deepstash

Beta

Music Synchronizes the Brains of Performers and Their Audience

Measuring synchronized brain responses

Synchronized brain responses among music listeners have been measured by functional magnetic resonance imaging (fMRI) in some studies, while other researchers have examined the coordinated actions of performers by tracking the electrical activities of their brain using electroencephalography.

111 SAVES


This is a professional note extracted from an online article.

Read more efficiently

Save what inspires you

Remember anything

IDEA EXTRACTED FROM:

Music Synchronizes the Brains of Performers and Their Audience

Music Synchronizes the Brains of Performers and Their Audience

https://www.scientificamerican.com/article/music-synchronizes-the-brains-of-performers-and-their-audience/

scientificamerican.com

6

Key Ideas

Performer - audience synchrony

When you are at a concert and you get to the part with a refrain from your favorite song, you are swept up in the music. The performers and audience seem to be moving as one.

Research has shown there is a synchrony that can be seen in the brain activities of the audience and a performer. And the greater the degree of synchrony, the more the audience enjoys the performance.

Dancing to the same emotions

The synchrony between the brain activity of a performer and his audience shows insights into the nature of musical exchanges: we dance and feel the same emotions together, and our neurons fire together as well. This is especially true when it comes to the more popular performances.

Synchronous brain activity was localized in the left hemisphere of the brain (temporal-parietal junction). This area is important for empathy, the understanding of others’ thoughts and intentions, and verbal working memory used for expressing thought.

Music and the right hemisphere of the brain

The right brain hemisphere is most often associated with the interpretation of musical melody.

In the right hemisphere, synchronization is localized to areas involved in recognizing musical structure and pattern (the inferior frontal cortex) and interpersonal understanding (the inferior frontal and postcentral cortices).

Mirror neurons

These are brain cells that are thought to enables a mirroring or internalization of others’ thoughts and actions.

They manage movement and respond to the sight of it, giving rise to the notion that their activity during passive observation is a silent rehearsal for when they become engaged in active movement.

Measuring synchronized brain responses

Synchronized brain responses among music listeners have been measured by functional magnetic resonance imaging (fMRI) in some studies, while other researchers have examined the coordinated actions of performers by tracking the electrical activities of their brain using electroencephalography.

Music promotes positive social behavior

The observed degree of synchronization between the performer and audience was connected to the enjoyment of the music.

This provides a powerful means by which music promotes positive social behavior. Music commands greater attention when it is pleasant, which could contribute to one’s feeling of being swept away when listening to a favorite piece.

EXPLORE MORE AROUND THESE TOPICS:

SIMILAR ARTICLES & IDEAS:

Past and future
Past and future
  • When English speakers use hand gestures to talk about the past and the future, they thrust a hand over the shoulder for the past and put a hand forward to indicate the future. English speake...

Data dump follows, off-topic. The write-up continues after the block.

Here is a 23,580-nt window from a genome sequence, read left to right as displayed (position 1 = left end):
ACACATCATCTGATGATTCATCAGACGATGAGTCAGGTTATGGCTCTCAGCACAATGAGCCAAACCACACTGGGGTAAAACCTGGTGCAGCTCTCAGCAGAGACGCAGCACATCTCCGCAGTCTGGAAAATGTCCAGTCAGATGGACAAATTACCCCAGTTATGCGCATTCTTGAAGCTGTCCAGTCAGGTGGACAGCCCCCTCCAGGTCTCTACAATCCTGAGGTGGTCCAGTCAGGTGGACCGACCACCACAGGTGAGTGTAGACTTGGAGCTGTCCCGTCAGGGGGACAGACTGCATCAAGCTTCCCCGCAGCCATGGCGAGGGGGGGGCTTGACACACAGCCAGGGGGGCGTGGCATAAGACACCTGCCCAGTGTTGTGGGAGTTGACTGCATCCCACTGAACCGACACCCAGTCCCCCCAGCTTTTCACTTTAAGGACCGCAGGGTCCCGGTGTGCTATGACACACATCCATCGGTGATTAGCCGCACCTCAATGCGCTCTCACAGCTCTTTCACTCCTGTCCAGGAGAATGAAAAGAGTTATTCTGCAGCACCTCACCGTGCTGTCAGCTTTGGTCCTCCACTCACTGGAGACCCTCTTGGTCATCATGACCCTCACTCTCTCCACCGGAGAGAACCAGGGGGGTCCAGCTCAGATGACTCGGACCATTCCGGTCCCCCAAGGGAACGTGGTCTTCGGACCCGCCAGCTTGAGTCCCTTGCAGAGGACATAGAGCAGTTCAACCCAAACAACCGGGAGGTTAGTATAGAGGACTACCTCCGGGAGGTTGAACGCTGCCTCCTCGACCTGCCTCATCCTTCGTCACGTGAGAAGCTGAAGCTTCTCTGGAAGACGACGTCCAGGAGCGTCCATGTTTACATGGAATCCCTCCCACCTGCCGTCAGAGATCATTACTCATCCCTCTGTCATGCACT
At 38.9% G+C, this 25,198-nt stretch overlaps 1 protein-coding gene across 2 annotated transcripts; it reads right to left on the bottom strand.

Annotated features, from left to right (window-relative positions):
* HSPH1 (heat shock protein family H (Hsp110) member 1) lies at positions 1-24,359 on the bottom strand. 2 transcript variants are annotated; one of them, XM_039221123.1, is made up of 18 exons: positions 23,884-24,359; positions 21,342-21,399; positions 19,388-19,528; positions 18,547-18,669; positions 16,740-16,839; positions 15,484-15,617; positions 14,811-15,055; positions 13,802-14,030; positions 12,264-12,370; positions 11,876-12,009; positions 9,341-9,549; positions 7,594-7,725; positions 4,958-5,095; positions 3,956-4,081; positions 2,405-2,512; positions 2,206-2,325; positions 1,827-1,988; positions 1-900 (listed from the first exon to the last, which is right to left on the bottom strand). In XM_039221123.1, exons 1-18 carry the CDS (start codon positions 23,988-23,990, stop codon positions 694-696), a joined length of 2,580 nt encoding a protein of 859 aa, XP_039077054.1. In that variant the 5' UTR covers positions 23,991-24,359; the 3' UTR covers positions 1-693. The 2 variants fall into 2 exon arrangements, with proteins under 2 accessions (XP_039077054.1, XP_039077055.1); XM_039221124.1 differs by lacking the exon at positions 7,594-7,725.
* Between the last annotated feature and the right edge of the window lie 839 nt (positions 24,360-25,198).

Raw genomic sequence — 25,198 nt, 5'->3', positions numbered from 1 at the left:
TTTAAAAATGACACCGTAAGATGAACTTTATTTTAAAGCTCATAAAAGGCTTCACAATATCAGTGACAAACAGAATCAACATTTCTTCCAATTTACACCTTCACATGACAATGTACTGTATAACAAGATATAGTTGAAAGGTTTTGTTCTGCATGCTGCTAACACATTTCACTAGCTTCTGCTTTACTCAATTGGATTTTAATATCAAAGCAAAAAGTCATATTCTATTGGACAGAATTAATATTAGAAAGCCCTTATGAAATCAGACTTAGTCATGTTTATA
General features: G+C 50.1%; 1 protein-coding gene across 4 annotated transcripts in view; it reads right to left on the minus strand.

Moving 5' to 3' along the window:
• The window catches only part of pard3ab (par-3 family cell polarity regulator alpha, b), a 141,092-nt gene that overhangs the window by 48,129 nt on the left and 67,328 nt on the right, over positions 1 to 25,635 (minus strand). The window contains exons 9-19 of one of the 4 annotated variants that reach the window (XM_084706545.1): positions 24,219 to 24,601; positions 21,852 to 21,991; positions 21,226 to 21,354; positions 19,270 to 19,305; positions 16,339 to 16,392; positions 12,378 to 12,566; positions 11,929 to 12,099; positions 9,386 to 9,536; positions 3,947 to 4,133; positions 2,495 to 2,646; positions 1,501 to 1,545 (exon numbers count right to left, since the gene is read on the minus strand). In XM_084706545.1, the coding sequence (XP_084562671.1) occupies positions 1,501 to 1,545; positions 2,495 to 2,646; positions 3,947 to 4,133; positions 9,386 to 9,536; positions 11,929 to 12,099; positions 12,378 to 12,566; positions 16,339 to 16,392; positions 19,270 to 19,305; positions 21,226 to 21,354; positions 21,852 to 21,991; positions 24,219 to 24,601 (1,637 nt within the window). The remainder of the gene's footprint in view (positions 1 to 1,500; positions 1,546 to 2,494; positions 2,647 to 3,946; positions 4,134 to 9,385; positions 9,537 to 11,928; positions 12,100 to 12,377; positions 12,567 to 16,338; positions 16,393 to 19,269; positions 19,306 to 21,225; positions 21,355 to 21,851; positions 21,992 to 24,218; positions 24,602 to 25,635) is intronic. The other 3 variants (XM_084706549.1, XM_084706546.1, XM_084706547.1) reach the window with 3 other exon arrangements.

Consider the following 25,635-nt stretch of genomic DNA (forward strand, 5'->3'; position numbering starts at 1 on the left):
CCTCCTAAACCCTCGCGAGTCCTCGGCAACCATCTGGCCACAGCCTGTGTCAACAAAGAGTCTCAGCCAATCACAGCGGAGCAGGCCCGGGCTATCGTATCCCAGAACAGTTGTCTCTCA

How humans sense time

Humans are different from animals in that we don't sense time only as passing. We dice time into units or think of time to go beyond our lifespan, such as millennia. We rely on time concepts that allow us to make plans, follow recipes, and discuss possible futures.

Describing yesterday and tomorrow

Recent research suggests that across all cultures, the concept of time depends on metaphor, known as a conceptual metaphor. We build our understanding of duration and sequences of events out of familiar spatial ideas such as size, movement, and location.

But the "time is like space" metaphor takes on very different forms from one culture to the next.

5 more ideas

Near-death experiences (NDEs)
Near-death experiences (NDEs)

NDEs are triggered during a life-threatening situation when the body is injured by blunt trauma, e.g., a heart attack or shock.

Many survivors tell of leaving their damaged...

Negative NDEs experiences

Not all NDEs are positive - some can be frightening, with intense terror, anguish, loneliness, and despair. Distressing NDEs are underreported because of shame, social stigma, and pressure to conform to the positive NDEs.

A close encounter with death reminds us of the fragility of life and can reveal the layers of psychological suppression that prevents us from these uncomfortable thoughts.

The NDE phenomenon

A 2017 study found that NDEs were recalled with greater clarity and detail than either real or imagined situations were. In other words, NDEs were remembered as being more real than life itself.

NDEs are no more likely to occur in devout believers than in secular or nonpracticing subjects.

2 more ideas

Oxytocin
Oxytocin

... also called the "love hormone" makes people more social and communal. It's a neuropeptide and hormone that we naturally produce inside our brains. It has a wide r...

How To Produce More Oxytocin

The hormone can be produced in the body by:

  • Positive and loving human interactions like hugging, cuddling and kissing.
  • Experience of loved-filled sexual encounters high on love produce the hormone.
  • Feeling sentimental, caring and empathetic in general. For Example, Watching an emotional movie(Titanic?) raises our love hormone.
  • Giving birth to a child, and breastfeeding is found to increase the level of oxytocin to forge the bond with the baby.